Guest

Kenneth P. Katz recently published his book titled The Supersonic BONE: A Development and Operational History of the B-1 Bomber. Highly researched with rich technical data and photographs, the book describes the fascinating history of the B-1 BONE, which turned out to be a very different aircraft from what it was originally intended to be.

Ken explains how changing military technology and strategy, political imperatives, and the evolving nature of external threats all impacted U.S. bomber strategy. The B-1A was transformed into the B-1B with 100 copies built and is still in service.

Where to buy The Supersonic BONE:

Ken is a long-time airplane geek. He was educated in aerospace engineering at the Massachusetts Institute of Technology and the University of Michigan. Ken has over three decades of experience as a US Air Force officer, flight test engineer, and project manager, and is currently employed as a staff project engineer for a major aerospace contractor. 

Ken has a commercial pilot certificate with instrument rating, and flight experience as an observer and crewmember in over 20 types of military aircraft. He’s a senior member of the Society of Flight Test Engineers.

Aviation News

Inside the Convoluted Politics of Certifying the Last 737 Max Models

If the last two 737 Max derivatives (the Max 10 and Max 7) aren’t certified by the end of 2022, Boeing will have a significant problem with the cockpits on those airplanes. Section 116 of the Aircraft Certification, Safety, and Accountability Act [PDF] signed in December 2020 prohibits the certification of any transport category aircraft that lacks “a flight crew alerting system that, at a minimum, displays and differentiates among warnings, cautions, and advisories, and includes functions to assist the flight crew in prioritizing corrective actions and responding to systems failures…” and “…any system safety assessment with respect to the Boeing 737-7, 737-8, 737-9, and 737-10 airplanes… is conducted in accordance with [this requirement].

The Air Force’s secret next-gen fighter has reached development phase

The Air Force Next Generation Air Dominance (NGAD) fighter is shaping up as more than just one airplane. It’s a family of systems that include new weapons, sensors, and drones that operate with the new fighter. The highly classified 6th generation fighter is now confirmed to be in the development phase.

German Heavy-Lift Helicopter Program Selects Chinook

Germany is expected to purchase up to 60 Boeing CH-47F Chinook helicopters in a deal valued at about €4 billion ($4.3 billion). These will replace the current Sikorsky CH-53G helicopter fleet. Delivery reportedly takes place between 2023 and 2029 although the agreement has not yet been finalized.

Both Pilots Flew the Airbus A330 Asleep

This past May, pilots on an ITA Airways A330-200 failed to maintain ATC communication for about 10 minutes as they allegedly slept at cruise altitude. The plane was operated by autopilot at the time. The first officer was at “controlled rest.” Italian media reports that the captain was dismissed, but he says he was not sleeping and there was a radio communication failure.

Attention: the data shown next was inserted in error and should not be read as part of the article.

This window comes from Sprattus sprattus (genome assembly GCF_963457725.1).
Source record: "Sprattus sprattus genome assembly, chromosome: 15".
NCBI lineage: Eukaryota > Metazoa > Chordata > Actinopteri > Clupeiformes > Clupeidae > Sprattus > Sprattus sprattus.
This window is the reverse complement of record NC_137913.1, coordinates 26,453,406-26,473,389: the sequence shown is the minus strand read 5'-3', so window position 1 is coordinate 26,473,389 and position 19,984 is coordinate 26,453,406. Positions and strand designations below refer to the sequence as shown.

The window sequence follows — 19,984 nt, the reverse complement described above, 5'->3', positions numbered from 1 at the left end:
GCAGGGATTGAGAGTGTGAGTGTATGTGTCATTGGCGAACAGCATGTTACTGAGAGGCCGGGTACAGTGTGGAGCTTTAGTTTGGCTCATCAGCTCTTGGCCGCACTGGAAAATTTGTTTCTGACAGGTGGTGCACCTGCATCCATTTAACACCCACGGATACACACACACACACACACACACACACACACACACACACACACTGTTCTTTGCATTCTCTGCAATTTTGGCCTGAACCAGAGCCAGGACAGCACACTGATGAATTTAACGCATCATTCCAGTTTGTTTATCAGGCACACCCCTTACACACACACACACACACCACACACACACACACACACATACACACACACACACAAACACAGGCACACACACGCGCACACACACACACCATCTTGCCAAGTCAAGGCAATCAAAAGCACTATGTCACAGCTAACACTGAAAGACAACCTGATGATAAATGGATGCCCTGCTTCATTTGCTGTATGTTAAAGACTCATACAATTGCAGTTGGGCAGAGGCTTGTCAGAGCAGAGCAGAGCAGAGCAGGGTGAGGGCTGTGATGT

Woman Who Knocked Out Southwest Airlines Teeth Ends Up With 15 Month Prison Sentence

The woman who assaulted a Southwest Airlines flight attendant in May 2021 has been sentenced to 15 months in prison and to pay $25,981.57 in restitution and a $7,500 fine.

Expert says ministers must declare EMERGENCY and draft in army for at least six months to solve holiday hell

British airports claim they have 40,000 job vacancies. Ryanair’s Michael O’Leary said that “defence personnel with experience providing security” should be called in for “three to four months” to with the travel disruption that has resulted. Author, media personality, and aviation expert Julian Bray thinks military personnel may be required for six months.

See also:

Mentioned

Innovations in Flight – Outdoor Aviation Display at the Smithsonian National Air & Space Museum June 18, 2022, 10:00 am to 3:00 pm at the Steven F. Udvar-Hazy Center in Chantilly, Virginia.

Into Flight Once More –  Brings the history of June 6, 1944, to the present through the lens of one squadron and their epic recreation journey across the North Atlantic to Normandy for the 75th Anniversary of D-Day.

In 1994, Lt. Carey Lohrenz, U.S. Navy, retired, became one of the first women to fly the F-14 Tomcat… This is a story that has had generational impact and continues to inspire women in the armed forces and beyond: Video: Flying an F-14 ‘I Can’t Believe It Was Legal’

Accurate Ranging Perception for Assisted and Automated Driving

This report by Sam Abuelsamid provides an overview of the assistive and automated driving technology landscape including the steps these systems take and how distance and trajectory are measured by various sensor types.

Hosts this Episode

Max Flight, Rob Mark, David Vanderhoof, and Max Trescott.

703 FAA IASA Program

The FAA IASA program (International Aviation Safety Assessment), Bombardier’s business jet strategy, possibly another AN-225, the American/Sabre antitrust verdict, ALPA and pilot retirement age, a lawsuit alleges Southwest concealed safety defects, the Facebook free ticket scam, and a NEXUS interview report.

Aviation News

A year later and Mexico hasn’t yet recovered its top-tier aviation safety rating

In May 2021, the FAA announced that the Government of Mexico did not meet ICAO safety standards and downgraded Mexico’s rating to Category 2 from Category 1. (Federal Aviation Administration Announces Results of Mexico’s Safety Assessment.) Under that rating, Mexican air carrier level of service to the U.S would be frozen: they could continue existing service to the United States, but any new service and routes were prohibited. Also, codesharing with a U.S. airline would only be permitted one-way and no U.S. carrier codes on Mexican-operated flights.